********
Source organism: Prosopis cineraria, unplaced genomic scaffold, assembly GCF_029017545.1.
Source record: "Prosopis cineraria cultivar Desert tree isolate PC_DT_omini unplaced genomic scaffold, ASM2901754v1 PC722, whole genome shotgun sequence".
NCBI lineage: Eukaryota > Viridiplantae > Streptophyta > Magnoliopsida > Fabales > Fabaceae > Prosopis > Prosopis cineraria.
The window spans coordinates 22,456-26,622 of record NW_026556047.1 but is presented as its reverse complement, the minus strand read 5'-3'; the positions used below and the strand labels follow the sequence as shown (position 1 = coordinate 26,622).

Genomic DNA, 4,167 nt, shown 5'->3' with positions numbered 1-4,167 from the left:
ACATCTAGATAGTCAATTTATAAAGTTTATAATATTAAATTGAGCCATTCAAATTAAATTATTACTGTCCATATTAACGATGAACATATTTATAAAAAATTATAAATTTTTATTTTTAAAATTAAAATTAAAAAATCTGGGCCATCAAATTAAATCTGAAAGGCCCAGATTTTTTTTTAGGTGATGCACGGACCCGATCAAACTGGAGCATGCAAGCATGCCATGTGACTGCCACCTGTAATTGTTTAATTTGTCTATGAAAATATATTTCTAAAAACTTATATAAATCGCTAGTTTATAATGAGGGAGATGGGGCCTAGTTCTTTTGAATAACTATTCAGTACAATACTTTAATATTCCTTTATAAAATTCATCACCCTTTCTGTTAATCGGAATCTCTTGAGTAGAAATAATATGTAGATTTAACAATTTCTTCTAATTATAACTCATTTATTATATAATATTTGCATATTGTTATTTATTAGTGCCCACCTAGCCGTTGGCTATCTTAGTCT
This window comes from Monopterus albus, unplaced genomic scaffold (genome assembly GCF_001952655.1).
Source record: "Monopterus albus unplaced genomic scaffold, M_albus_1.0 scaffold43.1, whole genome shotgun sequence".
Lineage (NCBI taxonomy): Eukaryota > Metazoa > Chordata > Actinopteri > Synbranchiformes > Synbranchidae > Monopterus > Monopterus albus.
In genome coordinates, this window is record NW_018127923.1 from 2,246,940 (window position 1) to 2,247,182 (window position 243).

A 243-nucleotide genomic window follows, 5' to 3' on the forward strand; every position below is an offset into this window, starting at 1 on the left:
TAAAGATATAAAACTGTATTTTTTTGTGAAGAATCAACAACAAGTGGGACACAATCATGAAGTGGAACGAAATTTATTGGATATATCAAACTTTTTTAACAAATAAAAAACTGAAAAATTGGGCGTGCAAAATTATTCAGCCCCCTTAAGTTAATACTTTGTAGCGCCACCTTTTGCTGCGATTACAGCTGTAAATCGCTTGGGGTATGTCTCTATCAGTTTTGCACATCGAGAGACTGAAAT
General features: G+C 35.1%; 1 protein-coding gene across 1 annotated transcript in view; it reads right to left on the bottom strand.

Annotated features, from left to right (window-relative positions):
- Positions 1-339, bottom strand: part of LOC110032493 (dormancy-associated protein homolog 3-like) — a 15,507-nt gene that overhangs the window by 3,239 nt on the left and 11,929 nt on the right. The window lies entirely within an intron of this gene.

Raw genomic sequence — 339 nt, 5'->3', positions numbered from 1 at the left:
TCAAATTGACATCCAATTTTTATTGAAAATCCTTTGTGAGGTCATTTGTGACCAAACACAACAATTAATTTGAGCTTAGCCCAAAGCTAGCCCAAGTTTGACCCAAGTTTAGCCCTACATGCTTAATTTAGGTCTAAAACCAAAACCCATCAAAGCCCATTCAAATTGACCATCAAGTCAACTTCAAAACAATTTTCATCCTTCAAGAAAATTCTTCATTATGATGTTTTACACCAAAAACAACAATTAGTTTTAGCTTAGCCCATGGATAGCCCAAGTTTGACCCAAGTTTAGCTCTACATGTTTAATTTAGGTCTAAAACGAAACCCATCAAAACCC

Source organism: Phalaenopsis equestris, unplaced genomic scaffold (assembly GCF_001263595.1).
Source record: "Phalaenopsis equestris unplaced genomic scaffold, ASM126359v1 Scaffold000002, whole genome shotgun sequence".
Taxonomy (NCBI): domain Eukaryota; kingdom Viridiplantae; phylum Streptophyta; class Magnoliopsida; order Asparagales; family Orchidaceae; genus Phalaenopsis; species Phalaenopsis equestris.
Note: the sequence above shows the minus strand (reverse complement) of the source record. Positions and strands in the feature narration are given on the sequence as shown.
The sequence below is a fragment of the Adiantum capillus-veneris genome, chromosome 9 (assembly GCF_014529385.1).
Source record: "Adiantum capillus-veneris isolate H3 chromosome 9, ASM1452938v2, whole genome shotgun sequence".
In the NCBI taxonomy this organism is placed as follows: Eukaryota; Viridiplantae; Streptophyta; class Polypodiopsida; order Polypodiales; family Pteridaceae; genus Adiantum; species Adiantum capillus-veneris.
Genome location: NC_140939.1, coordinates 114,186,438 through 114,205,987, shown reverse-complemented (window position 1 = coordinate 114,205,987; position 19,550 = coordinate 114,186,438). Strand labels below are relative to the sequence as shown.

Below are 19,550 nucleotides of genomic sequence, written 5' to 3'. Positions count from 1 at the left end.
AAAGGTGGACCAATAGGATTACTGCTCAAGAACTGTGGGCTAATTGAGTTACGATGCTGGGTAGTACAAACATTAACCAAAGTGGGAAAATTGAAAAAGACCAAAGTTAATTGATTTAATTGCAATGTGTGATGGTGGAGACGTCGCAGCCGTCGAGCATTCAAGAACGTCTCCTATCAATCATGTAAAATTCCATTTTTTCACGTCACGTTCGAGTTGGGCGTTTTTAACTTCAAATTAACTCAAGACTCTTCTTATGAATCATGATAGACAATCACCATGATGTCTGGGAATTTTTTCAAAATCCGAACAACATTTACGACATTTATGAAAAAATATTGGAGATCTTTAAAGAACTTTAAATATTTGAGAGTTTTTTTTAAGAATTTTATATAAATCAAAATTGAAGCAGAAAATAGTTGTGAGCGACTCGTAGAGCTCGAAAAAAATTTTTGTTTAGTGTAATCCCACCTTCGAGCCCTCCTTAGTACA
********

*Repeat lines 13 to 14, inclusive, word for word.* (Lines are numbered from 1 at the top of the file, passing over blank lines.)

General features: G+C 35.1%; 1 protein-coding gene across 1 annotated transcript in view; it reads right to left on the bottom strand.

Annotated features, from left to right (window-relative positions):